High frequency trading has emerged over the past decade as a critical component of modern electronic financial markets. It provides liquidity, efficiency and stability to the global equities, foreign exchange, futures and other electronic marketplaces. By some accounts, two-thirds of US equity shares traded are done by high frequency systems. Yet, misconceptions abound in the popular media today concerning high frequency trading's impact and value to the broader economy.
We will discuss the value of high frequency trading, and some of the problems (both quantitative and technological) that must be solved to operate a successful high frequency system.Much of the talk focused on how Knight put its servers close to those of the NYSE so it could be first in line for trades. I failed to see the societal value. Say at the airport if someone cuts in front of the security line, they get considerable extra value but it will be cancelled out by the lost time of everyone behind him.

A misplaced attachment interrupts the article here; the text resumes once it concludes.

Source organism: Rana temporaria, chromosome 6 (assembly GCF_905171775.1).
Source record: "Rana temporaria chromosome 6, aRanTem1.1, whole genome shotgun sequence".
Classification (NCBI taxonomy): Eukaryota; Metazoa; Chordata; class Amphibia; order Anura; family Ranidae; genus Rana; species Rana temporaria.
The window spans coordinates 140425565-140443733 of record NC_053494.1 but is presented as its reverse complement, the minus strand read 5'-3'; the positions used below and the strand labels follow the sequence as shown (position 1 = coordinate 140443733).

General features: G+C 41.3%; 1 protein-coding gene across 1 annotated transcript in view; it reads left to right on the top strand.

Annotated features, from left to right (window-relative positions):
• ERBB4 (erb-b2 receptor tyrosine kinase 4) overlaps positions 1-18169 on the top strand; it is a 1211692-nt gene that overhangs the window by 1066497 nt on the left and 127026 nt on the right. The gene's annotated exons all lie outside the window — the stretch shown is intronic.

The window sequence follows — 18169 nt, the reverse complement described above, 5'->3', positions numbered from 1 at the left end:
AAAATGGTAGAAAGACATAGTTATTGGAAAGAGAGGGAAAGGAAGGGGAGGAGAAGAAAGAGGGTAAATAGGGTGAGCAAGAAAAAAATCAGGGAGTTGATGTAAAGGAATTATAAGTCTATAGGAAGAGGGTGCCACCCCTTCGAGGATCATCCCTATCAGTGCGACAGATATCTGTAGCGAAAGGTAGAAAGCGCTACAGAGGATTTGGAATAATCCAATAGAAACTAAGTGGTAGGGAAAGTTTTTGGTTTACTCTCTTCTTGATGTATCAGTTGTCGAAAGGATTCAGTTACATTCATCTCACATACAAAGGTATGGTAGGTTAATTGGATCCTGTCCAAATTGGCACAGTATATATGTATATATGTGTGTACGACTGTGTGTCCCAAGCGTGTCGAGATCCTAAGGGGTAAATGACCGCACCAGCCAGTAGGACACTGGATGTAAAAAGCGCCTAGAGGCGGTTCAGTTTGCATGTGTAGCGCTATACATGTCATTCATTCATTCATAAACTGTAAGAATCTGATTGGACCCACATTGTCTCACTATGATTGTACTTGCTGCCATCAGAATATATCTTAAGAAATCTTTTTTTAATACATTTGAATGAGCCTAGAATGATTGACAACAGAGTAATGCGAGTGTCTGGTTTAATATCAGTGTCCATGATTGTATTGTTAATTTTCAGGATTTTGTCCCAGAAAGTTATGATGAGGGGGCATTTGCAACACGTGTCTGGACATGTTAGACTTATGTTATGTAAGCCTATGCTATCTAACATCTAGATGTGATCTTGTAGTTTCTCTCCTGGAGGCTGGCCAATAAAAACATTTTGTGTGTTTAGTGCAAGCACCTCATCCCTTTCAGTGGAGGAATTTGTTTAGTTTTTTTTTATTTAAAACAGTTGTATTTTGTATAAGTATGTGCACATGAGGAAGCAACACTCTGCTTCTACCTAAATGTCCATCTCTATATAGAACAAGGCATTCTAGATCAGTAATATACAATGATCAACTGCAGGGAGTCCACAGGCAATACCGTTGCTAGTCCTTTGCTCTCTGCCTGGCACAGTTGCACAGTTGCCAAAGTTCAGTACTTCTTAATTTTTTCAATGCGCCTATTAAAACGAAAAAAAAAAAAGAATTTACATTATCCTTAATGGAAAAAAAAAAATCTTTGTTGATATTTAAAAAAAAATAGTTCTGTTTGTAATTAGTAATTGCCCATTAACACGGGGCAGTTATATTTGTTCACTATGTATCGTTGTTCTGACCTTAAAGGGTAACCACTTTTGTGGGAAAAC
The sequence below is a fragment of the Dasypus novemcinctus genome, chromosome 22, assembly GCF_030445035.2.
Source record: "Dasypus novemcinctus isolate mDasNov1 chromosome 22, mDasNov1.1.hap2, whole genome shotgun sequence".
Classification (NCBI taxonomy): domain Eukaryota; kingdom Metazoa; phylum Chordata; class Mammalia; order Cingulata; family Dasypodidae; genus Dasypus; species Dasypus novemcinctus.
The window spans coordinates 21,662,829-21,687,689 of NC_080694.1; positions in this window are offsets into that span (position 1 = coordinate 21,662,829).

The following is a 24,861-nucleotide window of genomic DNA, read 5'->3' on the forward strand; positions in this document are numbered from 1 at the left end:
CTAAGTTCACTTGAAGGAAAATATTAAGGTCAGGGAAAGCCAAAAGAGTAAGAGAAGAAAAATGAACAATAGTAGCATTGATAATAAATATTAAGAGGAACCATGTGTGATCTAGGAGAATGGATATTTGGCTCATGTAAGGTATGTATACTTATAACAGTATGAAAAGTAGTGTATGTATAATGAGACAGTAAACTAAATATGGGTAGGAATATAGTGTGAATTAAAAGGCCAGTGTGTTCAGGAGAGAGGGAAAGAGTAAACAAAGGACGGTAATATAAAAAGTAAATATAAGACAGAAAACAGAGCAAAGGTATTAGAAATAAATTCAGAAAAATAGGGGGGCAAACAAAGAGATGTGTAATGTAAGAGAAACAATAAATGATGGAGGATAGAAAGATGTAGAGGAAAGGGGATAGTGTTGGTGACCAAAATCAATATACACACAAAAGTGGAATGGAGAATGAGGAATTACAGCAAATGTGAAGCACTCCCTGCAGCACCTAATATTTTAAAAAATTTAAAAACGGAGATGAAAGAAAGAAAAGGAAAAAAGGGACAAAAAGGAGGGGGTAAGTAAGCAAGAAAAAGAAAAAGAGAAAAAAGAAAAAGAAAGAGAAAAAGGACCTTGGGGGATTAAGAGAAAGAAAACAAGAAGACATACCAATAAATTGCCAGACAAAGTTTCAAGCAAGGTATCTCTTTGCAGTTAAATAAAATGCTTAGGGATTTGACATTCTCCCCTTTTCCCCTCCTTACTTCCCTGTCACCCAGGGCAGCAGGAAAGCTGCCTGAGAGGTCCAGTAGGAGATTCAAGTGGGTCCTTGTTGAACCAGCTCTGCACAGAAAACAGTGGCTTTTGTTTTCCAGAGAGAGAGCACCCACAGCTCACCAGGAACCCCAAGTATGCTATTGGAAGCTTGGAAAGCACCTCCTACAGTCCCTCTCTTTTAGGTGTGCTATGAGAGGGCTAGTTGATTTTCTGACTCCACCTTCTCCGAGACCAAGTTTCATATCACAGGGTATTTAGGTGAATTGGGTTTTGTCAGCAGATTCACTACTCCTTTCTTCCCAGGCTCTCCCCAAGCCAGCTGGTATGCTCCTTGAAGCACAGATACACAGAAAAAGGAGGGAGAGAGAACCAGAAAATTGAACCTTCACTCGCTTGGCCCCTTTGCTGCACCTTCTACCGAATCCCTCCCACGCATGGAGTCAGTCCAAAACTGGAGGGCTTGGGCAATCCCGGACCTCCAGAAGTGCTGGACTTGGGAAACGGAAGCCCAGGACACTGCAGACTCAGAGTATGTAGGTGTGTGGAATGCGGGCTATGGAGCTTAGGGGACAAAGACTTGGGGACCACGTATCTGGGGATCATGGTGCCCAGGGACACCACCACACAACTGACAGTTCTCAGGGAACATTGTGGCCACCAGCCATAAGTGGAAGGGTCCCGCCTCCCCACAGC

The company, now called Knight Capital, tried out a new algorithm last Friday and lost $440 million buying when it should have sold.
I cry no tears for Knight but such losses can have a disastrous effect on the stability financial markets. One solution is to have the government or some other agency verify code before traders can use it on the markets. But code verification is practically difficult and theoretically impossible.
I would prefer a tiny transaction tax on every trade, negligible for all but high-frequency traders. Computation has made the market nearly frictionless, time to but some friction back in.